The importance of head starts and why


My good friend from Alberta sent me a link to a website. It showcased a guy we knew years ago. He’d been born with a bit of a silver spoon in his mouth, and he’d done well, now living in Paris and making a career for himself as an artist (which I admit is not such an easy thing to do).

My friend, on the other hand, wasn’t born with the proverbial silver spoon, but she’s done OK. She made the best of her talent, earned a Ph.D. and carved out a nice life for herself. Sure, she had some head-start advantages (her mom was a teacher) but she worked hard and moved herself up the ladder.

Closer to home, I know a few kids who don’t have any kind of a head start at all. These kids are on the negative side of the balance sheet: they started out in poverty, were raised in broken homes by relatives instead of parents, kept failing at school before finally dropping out, falling into substance abuse, violence, petty crime, teen pregnancies and all the rest. As an added bonus, our system seems only too eager to punish these already lost kids.

So, the obvious question is: how do we equalize things to give the kids at the bottom more of a head start—or at least level the playing field?

Well, the real life answer is we likely won’t. Our economic system has been re-jigged since the 1980s to increase the advantages of those at the top, not at the bottom. And the stats show it. The wealthiest .01 percent of society has been getting increasingly wealthy as the less prosperous bottom 50 percent is getting relatively poorer.

For those of us who grew up before the 1980s, the accident of birth didn’t pose the problem it does to today’s kids. We grew up in a rapidly growing economy. There were always better jobs just around the corner. But not today. The expectation of doing better than one’s parents is no longer the norm. Increasingly, your kids will be lucky to remain at the level into which they were born.

What’s changed? Well, governments became more corporate-friendly as the world’s economy globalized. They lowered taxes, deregulated legal constraints and gave tax breaks and incentives to corporations to keep them from relocating elsewhere. It was a political reaction to a particularly insidious kind of corporate blackmail—resulting in the creation of a corporate welfare state. The recent bailout of the financial industry in the U.S. after the housing bubble collapsed (rather than bailing out the victimized homeowners) is simply another blatant example of how the system is squarely aimed at saving (and enriching) those at the top first.

How is this different from the past? Well, once upon a time a long ago, corporations took a similar path. They formed monopolies (like Rockefeller’s Standard Oil), manipulated the markets, rigged the system, paid off politicians and generally took the public on a wildly unregulated investment ride—until the wheels came off and the whole top-heavy finance machine crashed in 1929. During the ensuing Great Depression, governments took up the slack, created public works projects to put people back to work, re-regulated business, increased tax levels on the wealthy, broke up the monopolies and created the modern social services safety net, which, by the 1960s had been universally adopted by most of the world’s leading industrial societies. And then mass amnesia began setting in. Slowly and surely, the wealthy began their assault on the elegantly re-engineered public social welfare system.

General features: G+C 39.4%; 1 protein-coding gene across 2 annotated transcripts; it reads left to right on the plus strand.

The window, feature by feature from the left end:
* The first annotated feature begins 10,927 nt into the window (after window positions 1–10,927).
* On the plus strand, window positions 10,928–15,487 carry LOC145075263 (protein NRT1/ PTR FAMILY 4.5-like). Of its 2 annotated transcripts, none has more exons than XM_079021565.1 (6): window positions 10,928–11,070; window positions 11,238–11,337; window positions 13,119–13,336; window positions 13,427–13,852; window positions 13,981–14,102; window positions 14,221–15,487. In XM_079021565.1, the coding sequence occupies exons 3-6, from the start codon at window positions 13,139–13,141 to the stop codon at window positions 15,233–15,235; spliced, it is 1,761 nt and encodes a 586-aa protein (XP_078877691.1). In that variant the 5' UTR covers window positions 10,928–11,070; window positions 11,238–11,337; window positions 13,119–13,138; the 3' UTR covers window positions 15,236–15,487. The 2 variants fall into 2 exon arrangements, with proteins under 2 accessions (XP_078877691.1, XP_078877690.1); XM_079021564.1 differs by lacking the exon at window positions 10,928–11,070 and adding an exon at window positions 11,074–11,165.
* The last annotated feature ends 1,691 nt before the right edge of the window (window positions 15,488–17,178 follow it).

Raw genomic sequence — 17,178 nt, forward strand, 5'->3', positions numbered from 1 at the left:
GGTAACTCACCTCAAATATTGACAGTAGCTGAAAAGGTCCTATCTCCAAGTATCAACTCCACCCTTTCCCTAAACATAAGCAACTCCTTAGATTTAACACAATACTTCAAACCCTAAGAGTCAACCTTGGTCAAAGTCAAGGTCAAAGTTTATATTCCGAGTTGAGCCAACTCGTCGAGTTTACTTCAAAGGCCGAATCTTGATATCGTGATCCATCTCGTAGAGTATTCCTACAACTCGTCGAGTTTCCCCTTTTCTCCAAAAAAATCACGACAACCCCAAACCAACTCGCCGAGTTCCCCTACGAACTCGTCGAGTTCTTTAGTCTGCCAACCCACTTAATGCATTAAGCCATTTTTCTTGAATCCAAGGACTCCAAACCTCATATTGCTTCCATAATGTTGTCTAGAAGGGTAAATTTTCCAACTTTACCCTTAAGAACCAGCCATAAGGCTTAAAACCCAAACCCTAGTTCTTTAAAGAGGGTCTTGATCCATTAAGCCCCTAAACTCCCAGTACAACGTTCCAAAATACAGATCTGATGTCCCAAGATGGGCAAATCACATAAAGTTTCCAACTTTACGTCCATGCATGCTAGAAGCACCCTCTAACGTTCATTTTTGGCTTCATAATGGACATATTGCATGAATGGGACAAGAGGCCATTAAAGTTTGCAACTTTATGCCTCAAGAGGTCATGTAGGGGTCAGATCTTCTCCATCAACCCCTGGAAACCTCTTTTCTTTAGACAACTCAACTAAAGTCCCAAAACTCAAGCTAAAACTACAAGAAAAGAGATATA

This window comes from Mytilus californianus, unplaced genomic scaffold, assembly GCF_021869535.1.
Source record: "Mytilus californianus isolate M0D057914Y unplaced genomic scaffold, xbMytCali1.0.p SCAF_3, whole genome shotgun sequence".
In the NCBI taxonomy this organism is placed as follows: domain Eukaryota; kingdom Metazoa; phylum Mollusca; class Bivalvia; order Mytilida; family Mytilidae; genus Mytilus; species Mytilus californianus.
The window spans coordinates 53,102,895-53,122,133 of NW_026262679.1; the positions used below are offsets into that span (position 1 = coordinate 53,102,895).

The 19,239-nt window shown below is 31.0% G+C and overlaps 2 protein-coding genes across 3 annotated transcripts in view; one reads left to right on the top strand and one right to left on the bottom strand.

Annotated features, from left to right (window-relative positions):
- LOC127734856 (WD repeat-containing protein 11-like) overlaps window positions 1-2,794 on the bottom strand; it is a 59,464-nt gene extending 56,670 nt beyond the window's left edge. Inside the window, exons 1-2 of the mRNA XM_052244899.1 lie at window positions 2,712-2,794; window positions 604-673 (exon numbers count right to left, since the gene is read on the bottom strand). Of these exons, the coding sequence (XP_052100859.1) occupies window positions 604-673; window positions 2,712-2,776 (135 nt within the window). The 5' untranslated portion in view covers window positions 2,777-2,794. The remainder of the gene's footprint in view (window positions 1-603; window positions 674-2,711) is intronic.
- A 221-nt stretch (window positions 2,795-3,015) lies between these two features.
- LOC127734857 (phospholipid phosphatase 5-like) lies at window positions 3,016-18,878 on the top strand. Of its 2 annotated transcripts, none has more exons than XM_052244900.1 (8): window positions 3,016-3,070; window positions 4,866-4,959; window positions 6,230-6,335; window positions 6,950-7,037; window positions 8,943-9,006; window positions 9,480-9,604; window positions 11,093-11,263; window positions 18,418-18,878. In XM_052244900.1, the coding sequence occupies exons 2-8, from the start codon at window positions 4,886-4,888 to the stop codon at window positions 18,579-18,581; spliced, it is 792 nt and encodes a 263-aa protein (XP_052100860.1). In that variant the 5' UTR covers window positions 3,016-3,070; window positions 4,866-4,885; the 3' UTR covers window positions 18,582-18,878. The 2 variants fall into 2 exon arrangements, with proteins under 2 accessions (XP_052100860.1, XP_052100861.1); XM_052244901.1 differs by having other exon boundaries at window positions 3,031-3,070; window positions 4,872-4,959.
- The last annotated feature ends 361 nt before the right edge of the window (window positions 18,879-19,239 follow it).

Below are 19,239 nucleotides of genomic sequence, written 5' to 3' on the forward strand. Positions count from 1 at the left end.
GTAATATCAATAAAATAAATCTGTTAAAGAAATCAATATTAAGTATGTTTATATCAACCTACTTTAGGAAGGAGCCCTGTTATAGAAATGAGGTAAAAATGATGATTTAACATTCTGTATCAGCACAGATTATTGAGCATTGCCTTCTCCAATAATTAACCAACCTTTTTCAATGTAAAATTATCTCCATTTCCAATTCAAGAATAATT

Of course, as always, it’s all about money. But what is money? Money in our economic system is like oxygen in the water. It always bubbles to the top. And all of life in the ocean requires oxygen. So what happens to life at the bottom if all the oxygen is driven to the top? It dies, of course.

So if follows that the main purpose of government is to protect all of its citizens, especially those of us who, through no fault of our own, are nearer the bottom. Therefore, one of the key duties of a fully functioning government is to reoxygenate the water—to collect some of the money that has risen to the top and push it back down to the people at the bottom.

This is done by increasing taxes on the very affluent, including the imposition of death taxes on wealthy estates, and penalizing individuals and corporations that shelter their wealth offshore. It also includes raising taxes on large corporations and ensuring rights and protection for workers, including the right to unionize, collectively bargain and strike.

And how would we redistribute that money to level the field for our kids? Well, we might establish a guaranteed annual income for their parents, which is not as far-fetched as it might seem. We might seriously reassess how we deliver education to low-income kids, and while we’re at it, extend free public education to the post-secondary diploma-degree level as soon as possible.

How we offset early disadvantages merits our concern. After all, if we won’t reinvest in our people equitably, what does it say about us as a society?


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